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In re Estate of Halpecka

Superior Court of New Jersey, Appellate Division

July 31, 2013

ROSEMARY WALSH, individually and as Attorney-in-Fact for Renee Halpecka and as Executrix of the Estate of Renee Halpecka and JOHN WALSH, Defendants-Appellants/ Cross-Respondents.


Argued December 5, 2012

On appeal from Superior Court of New Jersey, Chancery Division, Probate Part, Burlington County, Docket No. P-2005-0758.

Anthony Scordo III argued the cause for appellants/cross-respondents (Law Offices of Stueben & Scordo, attorneys; Mr. Scordo, on the brief).

Brenda Lee Eutsler argued the cause for respondents/cross-appellants (Asbell & Eutsler, attorneys; Ms. Eutsler, of counsel and on the brief; Francine W. Kaplan, on the brief).

Before Judges Grall, Koblitz and Accurso.


When Renee Halpecka died in March 2005, she was eighty-four years old and had been suffering for years from macular degeneration, cataracts, chronic obstructive pulmonary disease, Parkinson's disease, Alzheimer's disease, and rheumatoid arthritis. Halpecka's husband was her caretaker until October 2001, when he died as a consequence of a car accident. At that time, Rosemary Walsh, a neighbor, became her caretaker and obtained authority to serve as Halpecka's attorney-in-fact and medical attorney-in-fact. Walsh assisted Halpecka with matters ranging from grocery shopping and arranging for a house-cleaning service to managing Halpecka's financial affairs and attending her appointments with doctors and meetings with an attorney and bank staff. In fact, regular statements from several of Halpecka's accounts were sent directly to Walsh's home.

Halpecka died on March 18, 2005, leaving the remainder of her estate after payment of funeral expenses and taxes, in equal shares, to three "friends" — Rosemary Walsh, executrix, Andrea Price, alternate executrix, and Brenda Hedrick. Her assets included funds received after Walsh had become her attorney-in-fact — a settlement she obtained as a consequence of her husband's fatal accident and a brokerage account she received as her sister's sole heir.

In February 2006, Hedrick and Price commenced this litigation against Walsh and her husband, John.[1] Judge Hogan determined that Walsh had a confidential relationship with Halpecka and exercised undue influence to convert probate assets into non-probate assets, which she accomplished through a series of inter vivos gifts and transactions that left nearly all of Halpecka's assets, other than her real estate, payable to Walsh on Halpecka's death. With respect to John, the judge found that he was complicit in and unjustly enriched by Walsh's course of conduct. Consequently, a judgment in excess of $500, 000 plus counsel fees was entered against defendants and in favor of the estate. Plaintiffs' claim for punitive damages, however, was denied.

Defendants appeal contending that the judge erred in: 1) granting their attorney leave to withdraw; 2) resolving the question of a confidential relationship on summary judgment; 3) concluding that defendants failed to overcome the presumption of undue influence; 4) assigning responsibility for undue influence to John; and 5) awarding counsel fees. Plaintiffs cross-appeal the denial of their claim for punitive damages. Substantially for the reasons stated by Judge Hogan, we affirm.[2]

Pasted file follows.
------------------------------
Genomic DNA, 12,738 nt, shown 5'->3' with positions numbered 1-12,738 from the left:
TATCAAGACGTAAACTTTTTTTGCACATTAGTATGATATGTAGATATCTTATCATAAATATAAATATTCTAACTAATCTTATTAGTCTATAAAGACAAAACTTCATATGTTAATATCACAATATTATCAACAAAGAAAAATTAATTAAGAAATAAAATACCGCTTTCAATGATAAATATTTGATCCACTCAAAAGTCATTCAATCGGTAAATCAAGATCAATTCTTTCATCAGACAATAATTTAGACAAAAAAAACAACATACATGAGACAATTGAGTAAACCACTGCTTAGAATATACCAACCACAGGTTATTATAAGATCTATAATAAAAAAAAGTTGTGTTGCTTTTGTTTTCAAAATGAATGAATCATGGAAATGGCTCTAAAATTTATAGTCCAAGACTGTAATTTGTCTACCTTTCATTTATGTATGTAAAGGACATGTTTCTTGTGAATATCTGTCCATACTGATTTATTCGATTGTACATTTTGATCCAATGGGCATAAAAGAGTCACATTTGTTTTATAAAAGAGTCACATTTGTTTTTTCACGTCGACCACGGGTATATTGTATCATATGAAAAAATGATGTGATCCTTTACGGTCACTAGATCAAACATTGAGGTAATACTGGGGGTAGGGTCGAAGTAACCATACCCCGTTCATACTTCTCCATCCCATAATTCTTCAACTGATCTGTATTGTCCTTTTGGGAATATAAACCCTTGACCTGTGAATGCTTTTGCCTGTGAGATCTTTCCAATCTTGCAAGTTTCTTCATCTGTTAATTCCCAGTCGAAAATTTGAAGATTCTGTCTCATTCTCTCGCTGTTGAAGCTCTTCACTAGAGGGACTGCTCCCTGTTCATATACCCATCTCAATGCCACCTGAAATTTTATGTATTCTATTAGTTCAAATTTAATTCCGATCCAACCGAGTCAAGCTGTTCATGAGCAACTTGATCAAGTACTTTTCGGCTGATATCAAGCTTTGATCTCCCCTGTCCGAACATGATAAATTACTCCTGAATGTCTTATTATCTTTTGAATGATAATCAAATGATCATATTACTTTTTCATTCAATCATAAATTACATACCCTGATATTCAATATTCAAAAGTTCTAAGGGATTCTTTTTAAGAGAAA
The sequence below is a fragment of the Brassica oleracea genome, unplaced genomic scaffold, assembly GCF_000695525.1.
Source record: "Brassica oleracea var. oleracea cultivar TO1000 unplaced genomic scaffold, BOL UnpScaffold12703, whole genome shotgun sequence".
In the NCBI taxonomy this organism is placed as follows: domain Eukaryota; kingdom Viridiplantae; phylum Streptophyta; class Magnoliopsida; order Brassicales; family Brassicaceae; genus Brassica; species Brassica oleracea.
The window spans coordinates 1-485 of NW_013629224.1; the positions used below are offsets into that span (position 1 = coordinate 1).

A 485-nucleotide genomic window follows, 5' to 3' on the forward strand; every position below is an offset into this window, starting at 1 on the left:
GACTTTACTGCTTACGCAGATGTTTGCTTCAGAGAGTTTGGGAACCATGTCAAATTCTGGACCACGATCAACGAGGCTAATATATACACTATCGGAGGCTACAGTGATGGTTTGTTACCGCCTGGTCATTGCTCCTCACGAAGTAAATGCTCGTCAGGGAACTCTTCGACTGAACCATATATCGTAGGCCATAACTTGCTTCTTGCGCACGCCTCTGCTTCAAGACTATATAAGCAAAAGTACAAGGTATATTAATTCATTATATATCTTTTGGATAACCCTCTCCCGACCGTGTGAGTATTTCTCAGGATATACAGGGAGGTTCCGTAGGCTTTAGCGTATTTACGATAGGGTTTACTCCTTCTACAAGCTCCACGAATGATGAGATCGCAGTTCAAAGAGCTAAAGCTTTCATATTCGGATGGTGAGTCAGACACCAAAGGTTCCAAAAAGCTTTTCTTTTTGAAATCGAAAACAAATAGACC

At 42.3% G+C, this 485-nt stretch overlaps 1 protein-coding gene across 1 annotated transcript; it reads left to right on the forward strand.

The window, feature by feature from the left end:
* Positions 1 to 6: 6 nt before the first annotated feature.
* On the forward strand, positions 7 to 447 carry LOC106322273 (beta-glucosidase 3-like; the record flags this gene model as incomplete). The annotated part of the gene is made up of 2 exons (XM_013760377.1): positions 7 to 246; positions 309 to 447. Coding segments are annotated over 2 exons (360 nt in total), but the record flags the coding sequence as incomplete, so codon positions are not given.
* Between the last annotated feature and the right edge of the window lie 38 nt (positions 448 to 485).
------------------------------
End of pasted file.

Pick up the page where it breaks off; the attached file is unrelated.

Contrary to defendants' claim, the evidential materials submitted on the motion for summary judgment were so one-sided as to permit a determination that plaintiffs were entitled to judgment as a matter of law on the question of a confidential relationship. See Brill v. Guardian Life Ins. Co., 142 N.J. 520, 540 (1995). In addition, the judgment entered following trial "is based on findings of fact that are adequately supported by the record." R. 2:11-3(e)(1)(A). We add the brief comments that follow to address arguments the parties present on appeal concerning the award of counsel fees and the denial of punitive damages. Otherwise, the arguments lack sufficient merit to warrant discussion beyond that provided by Judge Hogan. R. 2:11-3(e)(1)(E).

Defendants argue that the exception to the American Rule recognized in In re Niles, 176 N.J. 282 (2003), has no application here because there was "no clear and convincing proof in the form of direct testimony of acts constituting undue influence" and only an "artificial presumption establishing same, " and that "a finding of undue influence does not necessarily equate to a finding of fraud."

Fraud includes truthful representations that the maker knows or believes are "materially misleading" without "additional or qualifying" information. Restatement (Second) of Torts § 529 (1997); see also id. at ยง 551 (liability for nondisclosure). In addressing undue influence, the judge determined that Halpecka lacked understanding of the legal consequences and Walsh took advantage of the situation to unduly enrich herself to Halpecka's detriment. The judge elaborated when addressing counsel fees, explaining that Halpecka did not understand the nullifying effects the ...

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